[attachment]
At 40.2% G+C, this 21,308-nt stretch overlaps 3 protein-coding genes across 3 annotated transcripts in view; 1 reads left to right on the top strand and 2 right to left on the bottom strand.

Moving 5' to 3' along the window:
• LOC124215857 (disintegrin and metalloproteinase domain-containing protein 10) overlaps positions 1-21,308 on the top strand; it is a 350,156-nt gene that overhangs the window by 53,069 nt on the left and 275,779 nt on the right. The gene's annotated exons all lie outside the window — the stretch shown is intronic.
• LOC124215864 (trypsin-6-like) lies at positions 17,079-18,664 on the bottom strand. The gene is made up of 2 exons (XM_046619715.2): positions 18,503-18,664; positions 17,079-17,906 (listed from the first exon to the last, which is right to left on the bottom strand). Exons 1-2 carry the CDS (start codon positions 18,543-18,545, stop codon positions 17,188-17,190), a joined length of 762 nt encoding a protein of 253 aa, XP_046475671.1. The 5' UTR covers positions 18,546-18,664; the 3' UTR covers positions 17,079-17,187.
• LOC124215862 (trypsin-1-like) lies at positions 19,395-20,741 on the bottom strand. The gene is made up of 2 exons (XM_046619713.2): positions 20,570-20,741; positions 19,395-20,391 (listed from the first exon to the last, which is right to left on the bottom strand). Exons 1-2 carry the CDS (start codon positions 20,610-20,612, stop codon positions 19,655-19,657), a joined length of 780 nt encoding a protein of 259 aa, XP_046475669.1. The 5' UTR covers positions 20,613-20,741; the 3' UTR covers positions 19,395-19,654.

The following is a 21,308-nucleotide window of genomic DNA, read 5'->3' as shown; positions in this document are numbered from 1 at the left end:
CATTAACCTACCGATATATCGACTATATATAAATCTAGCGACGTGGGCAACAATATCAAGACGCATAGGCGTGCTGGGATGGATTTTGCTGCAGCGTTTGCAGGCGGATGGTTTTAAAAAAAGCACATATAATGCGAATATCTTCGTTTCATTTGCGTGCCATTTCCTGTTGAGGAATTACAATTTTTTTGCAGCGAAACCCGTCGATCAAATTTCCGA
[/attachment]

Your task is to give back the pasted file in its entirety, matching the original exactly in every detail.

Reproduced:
At 40.2% G+C, this 21,308-nt stretch overlaps 3 protein-coding genes across 3 annotated transcripts in view; 1 reads left to right on the top strand and 2 right to left on the bottom strand.

Moving 5' to 3' along the window:
• LOC124215857 (disintegrin and metalloproteinase domain-containing protein 10) overlaps positions 1-21,308 on the top strand; it is a 350,156-nt gene that overhangs the window by 53,069 nt on the left and 275,779 nt on the right. The gene's annotated exons all lie outside the window — the stretch shown is intronic.
• LOC124215864 (trypsin-6-like) lies at positions 17,079-18,664 on the bottom strand. The gene is made up of 2 exons (XM_046619715.2): positions 18,503-18,664; positions 17,079-17,906 (listed from the first exon to the last, which is right to left on the bottom strand). Exons 1-2 carry the CDS (start codon positions 18,543-18,545, stop codon positions 17,188-17,190), a joined length of 762 nt encoding a protein of 253 aa, XP_046475671.1. The 5' UTR covers positions 18,546-18,664; the 3' UTR covers positions 17,079-17,187.
• LOC124215862 (trypsin-1-like) lies at positions 19,395-20,741 on the bottom strand. The gene is made up of 2 exons (XM_046619713.2): positions 20,570-20,741; positions 19,395-20,391 (listed from the first exon to the last, which is right to left on the bottom strand). Exons 1-2 carry the CDS (start codon positions 20,610-20,612, stop codon positions 19,655-19,657), a joined length of 780 nt encoding a protein of 259 aa, XP_046475669.1. The 5' UTR covers positions 20,613-20,741; the 3' UTR covers positions 19,395-19,654.

The following is a 21,308-nucleotide window of genomic DNA, read 5'->3' as shown; positions in this document are numbered from 1 at the left end:
CATTAACCTACCGATATATCGACTATATATAAATCTAGCGACGTGGGCAACAATATCAAGACGCATAGGCGTGCTGGGATGGATTTTGCTGCAGCGTTTGCAGGCGGATGGTTTTAAAAAAAGCACATATAATGCGAATATCTTCGTTTCATTTGCGTGCCATTTCCTGTTGAGGAATTACAATTTTTTTGCAGCGAAACCCGTCGATCAAATTTCCGA